Each section opened with a musical act. Again, having been involved behind the scenes with many events myself, I was impressed by the audaciousness, just from a logistical perspective. It all went relatively smoothly.

The talks at a TED or TEDx event can be a mixed bag. You can have a scientist on stage distilling years of research into a succint message followed by someone talking nonsense about some pseudo-psychological self-help scheme. But at TEDxBrighton, we lucked out.

A highlight for me was Dr James Mannion talking about implementation science—something that felt directly applicable to design work. Victoria Jenkins was also terrific, and again, her points about inclusive design felt very relevant. And of course I really enjoyed the space-based talks by Melissa Thorpe and Bianca Cefalo. Now that I think about it, just about everyone was great: Katie Vincent, Lewis Wedlock, Dina Nayeri—they all wowed me.

With one exception. There was a talk that was supposed to be about the future of democracy. In reality it quickly veered into DAOs before descending into a pitch for crypto and NFTs. The call to action was literally for everyone in the audience to go out and get a crypto wallet and buy an NFT …using ethereum no less! We were exhorted to use an unbelievably wasteful and energy-intensive proof-of-work technology to get our hands on a receipt for a JPG …from the same stage that would later highlight the work of climate activists like Tommie Eaton. It was really quite disgusting. The fear-based message of the talk was literally about getting in on the scheme before it’s too late. At one point we were told to “do the research.” I’m surprised we weren’t all told that we’re “not going to make it.”

A disgraceful shill for a ponzi scheme would’ve ruined any other event. Fortunately the line-up at TEDxBrighton was so strong that one scam artist couldn’t torpedo the day. Just like crypto itself—and associated bollocks like NFTs and web3—it was infuriating to have to sit through it in the short term, but then it just faded away into insignificance. One desperate peddler of snake oil couldn’t make a dent in an otherwise great day.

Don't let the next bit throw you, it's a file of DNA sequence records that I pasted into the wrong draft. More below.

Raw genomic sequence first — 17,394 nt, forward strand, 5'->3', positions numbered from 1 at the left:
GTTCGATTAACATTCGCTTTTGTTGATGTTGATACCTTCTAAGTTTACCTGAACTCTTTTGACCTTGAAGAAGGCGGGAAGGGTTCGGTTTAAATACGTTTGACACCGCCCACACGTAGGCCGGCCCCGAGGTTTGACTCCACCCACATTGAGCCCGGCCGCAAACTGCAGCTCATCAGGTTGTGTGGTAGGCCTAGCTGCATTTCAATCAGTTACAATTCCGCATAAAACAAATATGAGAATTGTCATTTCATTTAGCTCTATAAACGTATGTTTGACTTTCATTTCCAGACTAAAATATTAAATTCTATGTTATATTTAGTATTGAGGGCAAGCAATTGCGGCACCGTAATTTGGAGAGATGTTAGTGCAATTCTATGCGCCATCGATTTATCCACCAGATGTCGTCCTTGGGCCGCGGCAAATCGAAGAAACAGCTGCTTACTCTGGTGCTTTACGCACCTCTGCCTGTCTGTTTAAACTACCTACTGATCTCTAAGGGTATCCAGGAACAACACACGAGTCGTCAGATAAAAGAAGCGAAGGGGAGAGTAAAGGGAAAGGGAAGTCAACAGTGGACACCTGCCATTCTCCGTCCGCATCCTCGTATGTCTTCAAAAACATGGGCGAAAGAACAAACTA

More UX London speaker updates

It wasn’t that long ago that I told you about some of the speakers that have been added to the line-up for UX London in June: Steph Troeth, Heldiney Pereira, Lauren Pope, Laura Yarrow, and Inayaili León. Well, now I’ve got another five speakers to tell you about!

Aleks Melnikova will be giving a workshop on day one, June 28th—that’s the day with a focus on research.

Stephanie Marsh—who literally wrote the book on user research—will also be giving a workshop that day.

Before those workshops though, you’ll get to hear a talk from the one and only Kat Zhou, the creator of Design Ethically. By the way, you can hear Kat talking about deceptive design in a BBC radio documentary.

Day two has a focus on content design so who better to deliver a workshop than Sarah Winters, author of the Content Design book.

Finally, on day three—with its focus on design systems—I’m thrilled to announce that Adekunle Oduye will be giving a talk. He too is an author. He co-wrote the Design Engineering Handbook. I also had the pleasure of talking to Adekunle for an episode of the Clearleft podcast on design engineering.

So that’s another five excellent speakers added to the line-up:

That’s a total of fifteen speakers so far with more on the way. And I’ll be updating the site with more in-depth descriptions of the talks and workshops soon.

If you haven’t yet got your ticket for UX London, grab one now. You can buy tickets for individual days, or to get the full experience and the most value, get a ticket for all three days.

Upcoming events

I see that Russell is planning to bring back Interesting this year. This makes me happy. Just seeing the return of in-person gatherings—run safely—is giving me life.

I don’t think I’m alone in this. I think that lots of people are yearning for some in-person contact after two years of online events. The good news is that there are some excellent in-person web conferences on the horizon.

Beyond Tellerrand is back in Düsseldorf on May 2nd and 3rd. Marc ran some of the best online events during lockdown with his Stay Curious cafés, but there’s nothing beats the atmosphere of Beyond Tellerrand on its home turf.

If you can’t make it Düsseldorf—I probably can’t because I’m getting my passport renewed right now—there’s All Day Hey in Leeds on May 5th. Harry has put a terrific line-up together for this one-day, very affordable event.

June is shaping up to be a good month for events too. First of all, there’s CSS Day in Amsterdam on June 9th and 10th. I really, really like this event. I’m not just saying that because I’m speaking at this year’s CSS Day. I just love the way that the conference treats CSS with respect. If you self-identigy as a CSS person, then this is the opportunity to be with your people.

But again, if you can’t make it Amsterdam, never fear. The Pixel Pioneers conference returns to Bristol on June 10th. Another one-day event in the UK with a great line-up.

Finally, there’s the big one at the end of June. UX London runs from June 28th to June 30th:

Bringing the UX community back together

Yes, I’m biased because I’m curating the line-up but this is shaping up to be unmissable! It’s going to be so good to gather with our peers and get our brains filled by the finest of design minds.